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THE SUNDAY HERALD, SUNDAY, MARCH 23, 1S90.
THE WORLD OF SPORTS.
THE ICAGUE DKOl'S -WASHINGTON
OUT AlTKIt A Mi.
But AVo "Will Have An Atlantic Aisocln
tion Club Here-Tito Caralne llljr Ath
letic Mcotlnu Gonoral News afllowtnc
Dcspito the emphatic statement of President
Young that the Washlugtons were in the
League to stay, despite the avowed determina
tion of President Hewitt to remain in that
organization, reports to the contrary notwith
standing, the League yesterday dropped the
Washington Club as a member of the National
League. It is with somo regret that The
HciiALti chroulclcs this fact. This paper has
relied on the statements of tho two authorities
named that nothing could cot tho League fran
chise away from this city. But, judging from
appearances, it 8eemsthe League magnates used
Washington as a convenience, casting it aside
when they saw fit. Mr. Hewitt was sincere lu
his desire to remain In the League, as ho
Is sagacious enough to recognize that
this is a League city, and that a
club iu a minor organization would not attract
as much patronage as one of the big
associations. The League has acted in a dis
creditable manner in its dealings with Wash
ington. The policy of the League has been
from its inception to "strengthen the strong and
weaken the weak." This is proven conclu
sively by the dropping of Indianapolis and
Washington in order that John 13. Day and his
alleged "Giants" of New York could be placed
in a position to light the strong Brotherhood
team. Washington stood by the League, but
in the time of emergency, when things looked
bright and prosperous, the League steps in and
cuts off our prospects.
The Atlantic Association team that will be
placed here will make part of a circuit that will
cover a very small territory, and it Is manifest
that if they play any sort of ball it will afford
a good financial return to the backers of tho
club. Manager Sullivan will have the service
of the entire lot of players that were engaged
to play for the League team, and, as their
records show, they are young men of great
promise. When the Eastern Association was
in force in 1SS7, under the late R. C. Hewitt
and Michael Scanlon, the team played excellent
ball, and the contests were witnessed by enthu
siastic crowds. With twenty-five cents as the
price of adml66ion, agoodlocalteam,and evenly
matched visiting clubs, there Is no reason to
doubt that the old-time enthusiasm would be
aroused. It has been many years since Wash
ington had Baltimore opposed to it, and as
every one here is dead-set against the Monu
mental City the games between the two cities
will cause great Interest. Then, judging from
the towns and names of players given below, it
looks as if the teams will be very evenly matched.
The reserved list of the Atlantic Association is
is as follows: Hartford George E. Winkleman,
T. W. Forster, A. L. Moore, Eugene Derby,
T. F. O'Conuell, H. W. Lynch, James Say,
John M. Henry, John Handiboe. Lowell
Henry M. Burnsi M. E. Murphy, L. B. Guinasso,
William T. Sullivan, Lester German, Robert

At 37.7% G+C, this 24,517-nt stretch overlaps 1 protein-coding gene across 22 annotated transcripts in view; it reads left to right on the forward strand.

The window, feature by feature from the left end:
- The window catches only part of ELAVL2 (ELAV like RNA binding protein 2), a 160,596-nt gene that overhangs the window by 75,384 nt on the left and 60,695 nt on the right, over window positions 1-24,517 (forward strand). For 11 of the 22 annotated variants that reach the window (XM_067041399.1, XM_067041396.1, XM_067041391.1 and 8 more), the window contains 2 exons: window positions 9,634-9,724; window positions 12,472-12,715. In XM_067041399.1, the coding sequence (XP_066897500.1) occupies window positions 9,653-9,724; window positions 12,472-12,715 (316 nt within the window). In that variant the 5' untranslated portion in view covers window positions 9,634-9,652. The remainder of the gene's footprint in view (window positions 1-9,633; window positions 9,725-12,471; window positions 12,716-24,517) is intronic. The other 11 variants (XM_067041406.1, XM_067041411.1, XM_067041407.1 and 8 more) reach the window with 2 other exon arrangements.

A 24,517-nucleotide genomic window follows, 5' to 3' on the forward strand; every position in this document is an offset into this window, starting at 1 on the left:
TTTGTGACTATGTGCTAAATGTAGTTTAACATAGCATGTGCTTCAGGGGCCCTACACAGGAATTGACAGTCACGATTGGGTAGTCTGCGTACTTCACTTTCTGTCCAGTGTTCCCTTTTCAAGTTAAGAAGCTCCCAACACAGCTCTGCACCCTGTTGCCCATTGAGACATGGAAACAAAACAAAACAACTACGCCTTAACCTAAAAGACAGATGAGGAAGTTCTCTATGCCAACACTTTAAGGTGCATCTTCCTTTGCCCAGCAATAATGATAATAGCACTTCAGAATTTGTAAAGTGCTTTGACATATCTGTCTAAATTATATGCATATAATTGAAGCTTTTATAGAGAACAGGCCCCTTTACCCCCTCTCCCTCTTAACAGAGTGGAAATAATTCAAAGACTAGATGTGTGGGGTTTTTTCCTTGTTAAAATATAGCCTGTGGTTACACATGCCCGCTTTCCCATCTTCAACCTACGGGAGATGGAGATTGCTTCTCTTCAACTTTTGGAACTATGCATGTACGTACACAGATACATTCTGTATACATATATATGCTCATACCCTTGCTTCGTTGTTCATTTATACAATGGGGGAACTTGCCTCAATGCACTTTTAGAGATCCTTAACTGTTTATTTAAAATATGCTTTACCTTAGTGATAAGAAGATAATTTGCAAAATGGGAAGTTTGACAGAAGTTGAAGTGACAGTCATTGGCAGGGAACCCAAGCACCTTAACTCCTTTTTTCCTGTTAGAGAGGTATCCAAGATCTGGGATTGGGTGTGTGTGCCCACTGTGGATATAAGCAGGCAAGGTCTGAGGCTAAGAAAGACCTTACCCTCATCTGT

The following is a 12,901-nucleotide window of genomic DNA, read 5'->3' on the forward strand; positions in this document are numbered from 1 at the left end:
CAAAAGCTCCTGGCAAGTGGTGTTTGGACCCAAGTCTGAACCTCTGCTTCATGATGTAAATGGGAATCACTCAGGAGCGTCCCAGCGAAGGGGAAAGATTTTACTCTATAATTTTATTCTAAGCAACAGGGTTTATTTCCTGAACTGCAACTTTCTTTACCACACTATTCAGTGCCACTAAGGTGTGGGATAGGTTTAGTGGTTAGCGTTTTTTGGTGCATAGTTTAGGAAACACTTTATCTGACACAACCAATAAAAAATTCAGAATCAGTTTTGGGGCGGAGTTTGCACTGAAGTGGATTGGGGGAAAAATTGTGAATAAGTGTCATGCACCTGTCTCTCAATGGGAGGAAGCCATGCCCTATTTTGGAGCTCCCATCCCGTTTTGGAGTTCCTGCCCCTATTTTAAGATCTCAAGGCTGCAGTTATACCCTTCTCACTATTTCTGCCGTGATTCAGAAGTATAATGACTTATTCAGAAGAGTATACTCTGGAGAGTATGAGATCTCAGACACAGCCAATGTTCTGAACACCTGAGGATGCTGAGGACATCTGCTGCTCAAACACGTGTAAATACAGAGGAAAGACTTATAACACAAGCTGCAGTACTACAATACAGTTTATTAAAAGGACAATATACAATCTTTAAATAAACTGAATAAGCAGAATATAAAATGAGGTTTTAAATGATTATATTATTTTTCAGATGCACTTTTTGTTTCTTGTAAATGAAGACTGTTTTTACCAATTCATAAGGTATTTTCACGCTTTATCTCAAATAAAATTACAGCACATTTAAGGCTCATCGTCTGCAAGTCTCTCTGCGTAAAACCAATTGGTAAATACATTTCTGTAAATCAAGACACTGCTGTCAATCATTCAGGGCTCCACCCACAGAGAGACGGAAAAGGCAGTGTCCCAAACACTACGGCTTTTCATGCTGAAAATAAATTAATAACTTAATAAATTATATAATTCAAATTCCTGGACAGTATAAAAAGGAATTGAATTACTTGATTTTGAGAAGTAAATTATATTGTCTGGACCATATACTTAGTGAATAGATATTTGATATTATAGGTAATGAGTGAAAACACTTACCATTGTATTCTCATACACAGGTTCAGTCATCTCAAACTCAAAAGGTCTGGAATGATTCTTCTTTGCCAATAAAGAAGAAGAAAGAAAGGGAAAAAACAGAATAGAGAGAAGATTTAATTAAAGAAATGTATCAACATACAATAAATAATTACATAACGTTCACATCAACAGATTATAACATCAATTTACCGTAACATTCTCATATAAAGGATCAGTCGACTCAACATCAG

Hamilton, J. O'Brien, Frank L. Day, T. J.
Shinnick, J. M. Burke, George II. Staltze,
Thomas Dwyer. Newark J. Sullivan, M. E.
Duffy, H. Dooms, William Sullivan, R. Miller,
N. L. Baker, James Field, T. McDermott, J.
Hayes, L. Smith, William Johnson, M. Mansell,
John Coogau. New Haven John J. Burdock,
L. N. Schoeneck, J. McKee, Thomas Corcoran,
John Corcoran, D. J. Lally, Charles Brady,
John A. Doran, W. F. Horner, Thomas Cahill,
L. A. Gilliland, Herman Fltz, II. A. Kuowlton.
Worcester James A. Cudworth, W. J. Cam
pion, John Melster, Charles Jones, George A.
Wilson, Edmund Terrien, James Stafford,
The work on Dupont Park is progressing
finely. Matters are now so far advanced as to
allow the men to begin their preliminary prac
tice for the opening game of next Saturday.
The fence is all up and the "bleachers" are In
place ready for the "enthusiasts" who occupy
these favored seats, and who are, after all, the
real supporters of the game. The plan of the
grand stand is octagon, and is directly behind
the catcher's position, while from each side
shootsout the open seats, or "bleachlngboards."
The seating capacity of the grounds will be
4,000, while about two thousand more can be
crowded In to find seats on the grass. The en
trance to the grand stand will be from the rear,
while the club-house for players will be directly
under the stand, as is now common on every
first-class ground in America. The diamond
will run from northwest to southeast, the dis
tance to the right-field fence being longer that
at Capital Park, while the deep left-field will he
one-fourth as large again. The surveying and
arrangements of the grounds are undei the di
rection of Messrs. Looker &, Co. The action
yesterday in New York makes It uncertain
about the grounds being used.
Bill Gleason, of last years Louisville and St.
Louis teams, will play short-stop for the Wasb
ingtons this season. He will bo the only old
number on the cards, and while it would be
better, nerhans. to have a vouuester. his train
ing may be of great service to the youug men
of the club. lie will probably act as captain.
Stover, the deaf and dumb man who will
play centre-Held for tho Washlngtons, Is practi
cally a Washington hoy, for all the earlier days
of his life were passed hero as a student at Ken
dall Green. Ho was a member of their base
aud foot-ball team and played with Leitner and
Taylor of the present team.
St. Augustine, March 23. Chlcagos 1, 1,
10, 2, 0, 1, 0, 0, 015. Brooklyns 2, 0, 1, 4, 2,
0, 5, 0, 014. Errors Brooklyns. 10; Chl
cagos, 10. Hits Brooklyns, 4; Chlcagos, 18.
Batteries Sullivau, Laucrtery, Hughes, Dally.
The Chlcagos left for Texas to-night.
The members of the old Detroit team havo
figured rather conspicuously In the base-ball
war this winter. Brouthers, Dunlap, Rowo,
White, Richardson, Haulon, Thompson, Ben
nett, Gauze), Twltchell, aud Beatln have had
more or less prominence ever since last fall.
The 6tory going the rounds that the Brooklyn
League team is weak iu the box is ridiculous.
Terry, Caruthers, Hughes, with Dave Foutz to
call upon in case of an emergency, and Lovett,
who will probably sign before long, make a
pretty strong array.
The best way at present to reach tho ball park
is to take the Conuectlcut-avenuo line of cars
and ride to the end of the route, Twentieth street
aud Florida avenue, and then it is only a pleasant
walk of three squares to the pari;.
The report spread broadcast by the Brother
nood players that Clements, Schriver, and